Turn Kitchen Scraps into Garden Gold

Composting is a great way to recycle kitchen scraps and create nutrient-rich additives for your backyard garden. While it’s a pretty simple process, there are still a couple things to know before you get started. 

Find the Right Spot

The first step is to find a suitable place to keep items for your compost pile. You can store scraps in the kitchen for a day or two before transferring them outside. A bowl with a lid works great, just keep it somewhere that you see often so you don’t forget to take it out! Outside, you want to find a place that is shady and close to a water source such as the garden hose. 

Make sure you can secure your pile from animals — wildlife in the Black Hills can be attracted by some of the produce you’ll be using for compost. Hardware stores usually sell pre-made bins you can use, or simply dig a hole in the ground you can cover securely. 

The Dos and Don’ts of Composting

Now that you have a location picked out, the next step is knowing what you can and can’t put in a compost pile. There are two categories of material you can compost: brown matter and green matter. Brown matter is mostly dry woody materials like leaves and plants. Green matter is what you’ll get in your kitchen, like vegetable scraps and coffee grounds.

You’ll want mostly brown matter; start by adding a thick layer to the bottom of your compost pile. Next, add a thin layer of dirt from your yard followed by a layer of green matter. The overall ratio should be three parts brown matter to one part green. Repeat this process if you have more materials. Add some water — it should feel moist but not soggy — and let your pile sit.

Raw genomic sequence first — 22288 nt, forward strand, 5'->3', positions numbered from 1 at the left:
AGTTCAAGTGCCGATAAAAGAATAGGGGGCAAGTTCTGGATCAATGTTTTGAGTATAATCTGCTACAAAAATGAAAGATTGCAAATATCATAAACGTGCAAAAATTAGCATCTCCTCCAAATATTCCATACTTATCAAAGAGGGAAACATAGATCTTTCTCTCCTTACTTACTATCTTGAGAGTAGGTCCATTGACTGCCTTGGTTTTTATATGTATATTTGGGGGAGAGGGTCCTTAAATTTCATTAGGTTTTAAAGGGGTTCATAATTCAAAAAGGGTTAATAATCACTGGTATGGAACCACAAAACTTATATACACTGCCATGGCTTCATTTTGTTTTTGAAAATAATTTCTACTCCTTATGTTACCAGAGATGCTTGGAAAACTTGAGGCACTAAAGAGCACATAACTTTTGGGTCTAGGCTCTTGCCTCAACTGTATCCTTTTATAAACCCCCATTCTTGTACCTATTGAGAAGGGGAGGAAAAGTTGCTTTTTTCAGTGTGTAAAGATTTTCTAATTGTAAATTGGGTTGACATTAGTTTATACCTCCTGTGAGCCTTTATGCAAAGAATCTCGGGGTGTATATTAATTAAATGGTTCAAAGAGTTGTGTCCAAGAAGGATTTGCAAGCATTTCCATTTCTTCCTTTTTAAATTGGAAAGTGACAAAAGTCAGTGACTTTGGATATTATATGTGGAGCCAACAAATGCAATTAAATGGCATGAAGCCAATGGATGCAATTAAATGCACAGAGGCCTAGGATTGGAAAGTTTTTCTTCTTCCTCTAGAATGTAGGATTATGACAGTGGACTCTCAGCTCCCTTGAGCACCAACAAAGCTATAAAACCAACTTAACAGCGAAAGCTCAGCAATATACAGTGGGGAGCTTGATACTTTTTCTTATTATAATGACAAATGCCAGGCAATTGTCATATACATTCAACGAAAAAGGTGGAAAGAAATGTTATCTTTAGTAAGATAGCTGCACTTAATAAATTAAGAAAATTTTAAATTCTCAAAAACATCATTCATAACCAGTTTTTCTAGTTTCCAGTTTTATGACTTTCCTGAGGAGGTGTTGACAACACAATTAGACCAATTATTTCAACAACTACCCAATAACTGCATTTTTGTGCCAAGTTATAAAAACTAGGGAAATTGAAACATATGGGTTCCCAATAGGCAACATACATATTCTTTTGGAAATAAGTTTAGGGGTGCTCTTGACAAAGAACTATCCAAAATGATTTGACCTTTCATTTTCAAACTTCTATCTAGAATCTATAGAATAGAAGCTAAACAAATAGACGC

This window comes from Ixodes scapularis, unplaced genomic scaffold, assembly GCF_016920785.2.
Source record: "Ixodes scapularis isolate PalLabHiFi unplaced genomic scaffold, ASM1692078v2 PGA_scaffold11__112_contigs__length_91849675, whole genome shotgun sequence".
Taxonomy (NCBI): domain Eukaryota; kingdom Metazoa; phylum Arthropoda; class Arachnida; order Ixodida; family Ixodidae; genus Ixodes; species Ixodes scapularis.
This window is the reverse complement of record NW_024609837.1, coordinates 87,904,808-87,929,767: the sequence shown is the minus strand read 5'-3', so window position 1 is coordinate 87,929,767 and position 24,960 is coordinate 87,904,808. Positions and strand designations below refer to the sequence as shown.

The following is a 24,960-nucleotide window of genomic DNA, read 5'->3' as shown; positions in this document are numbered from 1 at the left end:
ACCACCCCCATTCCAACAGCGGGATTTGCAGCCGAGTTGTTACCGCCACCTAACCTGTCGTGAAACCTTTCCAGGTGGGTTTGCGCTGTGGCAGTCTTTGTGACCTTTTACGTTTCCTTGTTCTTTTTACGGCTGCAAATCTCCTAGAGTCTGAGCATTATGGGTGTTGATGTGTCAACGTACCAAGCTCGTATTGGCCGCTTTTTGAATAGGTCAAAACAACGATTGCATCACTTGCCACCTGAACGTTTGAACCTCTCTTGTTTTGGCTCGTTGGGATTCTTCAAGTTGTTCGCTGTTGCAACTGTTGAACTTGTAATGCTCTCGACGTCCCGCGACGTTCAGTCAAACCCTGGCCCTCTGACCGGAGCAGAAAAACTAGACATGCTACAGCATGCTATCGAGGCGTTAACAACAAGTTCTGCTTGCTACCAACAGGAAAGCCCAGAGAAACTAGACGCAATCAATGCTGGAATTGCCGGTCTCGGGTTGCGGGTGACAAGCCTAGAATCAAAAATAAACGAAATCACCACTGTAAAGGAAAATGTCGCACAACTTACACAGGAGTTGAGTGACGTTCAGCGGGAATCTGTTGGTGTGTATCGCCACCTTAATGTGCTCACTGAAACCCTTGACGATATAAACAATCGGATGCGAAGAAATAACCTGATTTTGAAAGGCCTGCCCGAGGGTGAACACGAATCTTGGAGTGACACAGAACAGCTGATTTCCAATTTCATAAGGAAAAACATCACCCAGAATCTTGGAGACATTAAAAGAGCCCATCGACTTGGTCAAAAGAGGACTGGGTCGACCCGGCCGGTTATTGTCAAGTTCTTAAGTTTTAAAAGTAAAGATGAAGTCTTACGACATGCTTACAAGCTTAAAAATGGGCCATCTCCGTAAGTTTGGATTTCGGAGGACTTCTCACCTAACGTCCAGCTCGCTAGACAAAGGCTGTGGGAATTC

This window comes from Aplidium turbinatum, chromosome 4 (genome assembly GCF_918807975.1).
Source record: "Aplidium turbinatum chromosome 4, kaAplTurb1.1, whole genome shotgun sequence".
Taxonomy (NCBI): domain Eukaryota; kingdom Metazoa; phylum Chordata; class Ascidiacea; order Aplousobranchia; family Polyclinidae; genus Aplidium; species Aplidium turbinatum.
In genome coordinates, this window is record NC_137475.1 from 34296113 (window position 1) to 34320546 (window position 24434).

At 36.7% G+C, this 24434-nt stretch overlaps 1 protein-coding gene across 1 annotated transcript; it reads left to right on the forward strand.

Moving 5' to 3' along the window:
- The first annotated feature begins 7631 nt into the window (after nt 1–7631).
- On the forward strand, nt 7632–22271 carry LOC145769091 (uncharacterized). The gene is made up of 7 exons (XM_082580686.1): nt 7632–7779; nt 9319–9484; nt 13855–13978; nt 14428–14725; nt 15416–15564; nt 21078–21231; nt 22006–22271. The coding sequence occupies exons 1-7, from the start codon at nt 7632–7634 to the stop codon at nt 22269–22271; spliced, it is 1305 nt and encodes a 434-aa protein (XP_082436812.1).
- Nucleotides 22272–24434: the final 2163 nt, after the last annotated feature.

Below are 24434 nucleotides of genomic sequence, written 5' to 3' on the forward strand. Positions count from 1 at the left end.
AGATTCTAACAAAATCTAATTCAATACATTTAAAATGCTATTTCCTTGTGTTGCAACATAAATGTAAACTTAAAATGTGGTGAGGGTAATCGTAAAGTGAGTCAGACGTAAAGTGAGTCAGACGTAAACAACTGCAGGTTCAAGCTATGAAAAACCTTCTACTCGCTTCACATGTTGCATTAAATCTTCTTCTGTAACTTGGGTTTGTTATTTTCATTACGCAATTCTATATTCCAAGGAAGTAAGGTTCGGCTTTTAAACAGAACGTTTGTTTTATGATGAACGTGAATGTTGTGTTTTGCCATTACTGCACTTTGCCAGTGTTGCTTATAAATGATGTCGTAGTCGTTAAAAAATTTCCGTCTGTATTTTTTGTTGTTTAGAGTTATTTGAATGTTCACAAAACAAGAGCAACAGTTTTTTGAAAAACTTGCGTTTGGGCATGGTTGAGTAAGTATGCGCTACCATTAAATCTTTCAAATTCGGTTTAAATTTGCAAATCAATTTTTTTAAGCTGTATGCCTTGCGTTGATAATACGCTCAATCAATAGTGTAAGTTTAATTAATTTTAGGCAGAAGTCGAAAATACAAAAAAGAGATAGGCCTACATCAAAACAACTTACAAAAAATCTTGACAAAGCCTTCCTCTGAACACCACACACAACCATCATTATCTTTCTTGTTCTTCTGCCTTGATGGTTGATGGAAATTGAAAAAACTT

Once or twice a week, stir up your compost with a shovel and add new material if you have it. If it feels warm or steamy when you stir it up, you know it’s working! If it starts to smell bad, however, there’s something not quite right. Usually this means you have too much green matter or not enough air. Add some more brown matter and stir it up. Your compost is on its way to balanced harmony when it starts smelling like plain dirt. 

Like all things involved in gardening, a healthy compost takes a while to mature. Depending on the material you put in, it can take anywhere from two to four months to have usable compost. If you’re starting seeds indoors, getting your compost pile going at about the same time should ensure you have some ready when your seedlings are ready to plant outside. 

Things you can Compost 


  • Dead leaves
  • Branches and twigs 
  • Egg shells
  • Shredded newspaper
  • Sawdust
  • Corn stalks


  • Loose tea and/or tea bags
  • Fruits 
  • Veggies
  • Old flowers
  • Grass clippings
  • Coffee grounds

Things to avoid:

  • Meat
  • Coal or charcoal ash
  • Citrus fruit peels
  • Dairy 
  • Cooking oils
  • Diseased plants/weeds